The Alaska Retirement Management Board has backed off its harsh criticism of a pension funding proposal in the Alaska Senate, but not as much as some members would have liked.
A divided board, meeting in Juneau Friday, adopted a resolution addressing some of the issues in Senate Bill 187, but no longer directly mentions the bill.
Even that resolution was too much for some board members, with two who are also members of Gov. Sean Parnell’s administration cautioning against such a direct statement.
“I think it is precipitous and unwise to take action to rule out a concept we have not thoroughly vetted,” said Becky Hultberg, commissioner of the Department of Administration.
Senate Bill 187, sponsored by the powerful Senate Finance Committee, would create a special reserve fund into which $2 billion could be deposited.
The earnings from that $2 billion would then be used to pay down about $7 billion in unfunded liability in the Public Employees Retirement System, and was introduced by the powerful Senate Finance Committee.
The Teacher Retirement System would be dealt with separately.
The state expects to have $11 billion less than it needs to pay for pensions and health care for retirees in its traditional defined-benefit retirement plans.
Stirring concerns among ARM Board members the fact that he Legislature could take that special fund back. At the same time, Senate Bill 187 requires the ARM Board to calculate retirement contributions every year as if the reserve fund was part of the PERS trust fund.
ARM Board member Kristin Erchinger said that while the board supported a deposit into the trust funds, it didn’t like the use of the new reserve fund that the Legislature might tap later.
“The use of a reserve fund doesn’t provide sufficient assurance that these assets will ultimately be used for retirement system purposes,” she said.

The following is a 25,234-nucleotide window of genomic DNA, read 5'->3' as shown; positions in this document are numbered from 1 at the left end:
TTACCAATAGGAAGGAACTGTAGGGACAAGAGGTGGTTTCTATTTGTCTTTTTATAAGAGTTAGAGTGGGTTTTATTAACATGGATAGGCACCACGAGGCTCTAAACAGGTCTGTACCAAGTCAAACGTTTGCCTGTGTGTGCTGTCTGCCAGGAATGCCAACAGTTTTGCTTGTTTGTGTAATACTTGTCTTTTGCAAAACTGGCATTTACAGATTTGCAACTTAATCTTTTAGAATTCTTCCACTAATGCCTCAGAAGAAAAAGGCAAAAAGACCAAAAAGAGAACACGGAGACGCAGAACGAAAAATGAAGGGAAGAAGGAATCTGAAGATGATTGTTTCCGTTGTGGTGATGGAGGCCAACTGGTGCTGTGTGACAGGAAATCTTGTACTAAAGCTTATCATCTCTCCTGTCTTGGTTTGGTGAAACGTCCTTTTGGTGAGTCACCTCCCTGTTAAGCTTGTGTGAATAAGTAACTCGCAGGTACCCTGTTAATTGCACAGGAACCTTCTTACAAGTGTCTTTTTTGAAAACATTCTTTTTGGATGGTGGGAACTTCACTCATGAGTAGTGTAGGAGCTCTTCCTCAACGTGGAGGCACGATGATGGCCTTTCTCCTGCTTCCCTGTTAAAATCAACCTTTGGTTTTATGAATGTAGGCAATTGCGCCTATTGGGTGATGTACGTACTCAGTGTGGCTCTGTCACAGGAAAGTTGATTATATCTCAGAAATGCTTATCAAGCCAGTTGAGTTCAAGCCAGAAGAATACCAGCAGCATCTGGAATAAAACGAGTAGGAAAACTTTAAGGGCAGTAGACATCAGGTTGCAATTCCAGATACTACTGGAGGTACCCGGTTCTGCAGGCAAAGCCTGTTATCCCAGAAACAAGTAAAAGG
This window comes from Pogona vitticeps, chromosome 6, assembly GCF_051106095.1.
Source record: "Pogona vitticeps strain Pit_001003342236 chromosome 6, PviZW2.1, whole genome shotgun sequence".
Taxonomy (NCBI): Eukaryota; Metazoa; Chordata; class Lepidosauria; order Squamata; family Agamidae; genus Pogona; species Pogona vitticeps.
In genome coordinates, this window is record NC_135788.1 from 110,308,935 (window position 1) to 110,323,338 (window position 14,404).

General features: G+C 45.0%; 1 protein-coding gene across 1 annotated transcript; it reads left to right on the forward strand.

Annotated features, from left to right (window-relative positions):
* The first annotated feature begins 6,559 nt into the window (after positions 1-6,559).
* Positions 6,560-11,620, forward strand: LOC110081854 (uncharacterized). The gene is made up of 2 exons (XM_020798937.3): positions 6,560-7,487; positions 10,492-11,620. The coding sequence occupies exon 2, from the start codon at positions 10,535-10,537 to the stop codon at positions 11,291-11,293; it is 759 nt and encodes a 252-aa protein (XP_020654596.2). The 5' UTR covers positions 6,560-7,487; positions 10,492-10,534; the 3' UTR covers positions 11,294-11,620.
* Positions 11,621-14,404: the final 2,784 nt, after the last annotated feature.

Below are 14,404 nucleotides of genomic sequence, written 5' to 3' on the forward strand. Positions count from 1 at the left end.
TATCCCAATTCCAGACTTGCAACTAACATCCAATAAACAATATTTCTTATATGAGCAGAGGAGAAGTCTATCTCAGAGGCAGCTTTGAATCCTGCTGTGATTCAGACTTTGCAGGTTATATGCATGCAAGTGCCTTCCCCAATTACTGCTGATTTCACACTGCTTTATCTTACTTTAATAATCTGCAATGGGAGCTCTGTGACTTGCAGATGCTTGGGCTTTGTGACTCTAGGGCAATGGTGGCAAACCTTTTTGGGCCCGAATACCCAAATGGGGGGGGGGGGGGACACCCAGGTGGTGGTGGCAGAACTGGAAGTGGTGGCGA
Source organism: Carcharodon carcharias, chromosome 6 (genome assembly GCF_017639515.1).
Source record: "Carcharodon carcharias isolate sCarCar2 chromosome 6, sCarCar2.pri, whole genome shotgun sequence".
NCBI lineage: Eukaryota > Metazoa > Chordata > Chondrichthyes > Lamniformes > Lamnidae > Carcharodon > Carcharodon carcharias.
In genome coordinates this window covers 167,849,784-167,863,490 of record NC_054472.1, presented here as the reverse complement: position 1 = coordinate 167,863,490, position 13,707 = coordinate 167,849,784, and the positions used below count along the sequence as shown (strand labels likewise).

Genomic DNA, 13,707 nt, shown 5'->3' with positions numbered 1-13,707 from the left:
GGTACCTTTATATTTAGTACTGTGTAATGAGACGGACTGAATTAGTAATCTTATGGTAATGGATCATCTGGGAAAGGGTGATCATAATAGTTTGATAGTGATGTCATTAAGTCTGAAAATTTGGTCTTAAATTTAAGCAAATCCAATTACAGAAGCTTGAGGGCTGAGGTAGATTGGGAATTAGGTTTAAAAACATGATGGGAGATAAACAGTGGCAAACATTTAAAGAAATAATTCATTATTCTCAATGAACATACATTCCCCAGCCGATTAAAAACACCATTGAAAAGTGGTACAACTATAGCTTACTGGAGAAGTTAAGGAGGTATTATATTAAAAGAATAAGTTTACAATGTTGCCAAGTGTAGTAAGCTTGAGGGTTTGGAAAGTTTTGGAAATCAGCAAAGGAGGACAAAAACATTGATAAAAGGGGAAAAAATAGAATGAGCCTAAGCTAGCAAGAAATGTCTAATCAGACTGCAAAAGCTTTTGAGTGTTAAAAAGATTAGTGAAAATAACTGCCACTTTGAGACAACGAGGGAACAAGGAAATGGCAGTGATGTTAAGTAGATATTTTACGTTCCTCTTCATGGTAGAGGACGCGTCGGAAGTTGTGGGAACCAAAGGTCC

Being required to use the reserve fund assets to calculate contribution rates could leave the plans underfunded, she said.
Erchinger said board members “objected to being required to use the value of these assets in any way for rate-setting purposes.”
That money, if not protected by being part of the trust fund, could leave the pension plan underfunded and shift costs to local governments, board members said.
Revenue Commissioner Bryan Butcher, a member of the board, recommended against taking a tough stand early in the process.
The bill that raised such concerns is just a first draft of what may be many versions, he said.
Other board members, though, said they feared the legislative proposal presented a threat to the retirement trust funds.
“As fiduciaries I think it is very important we never use money that isn’t really ours to set rates, and this is very clear on that,” said Gayle Harbo, a board member from Fairbanks.
Board member Sam Trivette from Juneau agreed it was not “legit” for the board to count on money it didn’t control.
The Government Accounting Standards Board doesn’t allow it, which is a “real problem for us,” he said.
ARM Board members changed a draft resolution targeting Senate Bill 187 so that it didn’t mention the bill, but still stated the board’s concerns.
Hultberg didn’t want to see any formal action at all.
“I think this resolution is premature,” she said.
It would be better to engage with members of the Legislature, she said, rather than taking a strong stand too early.
“Quite frankly, I think we risk alienating some of the members we’ll want to engage in a productive dialogue with,” she said.
Erchinger said the resolution wasn’t about “poking people in the eyes” but that the Legislature needed to know how concerned the board was.
The board’s resolution was changed so Senate Bill 187 was not mentioned specifically, but Butcher and Hultberg still wound up voting against it, with all other members voting for it.
Hultberg asked board members to make it clear to legislators that the board was divided on the issue.
• Contact reporter Pat Forgey at 523-2250 or email@example.com.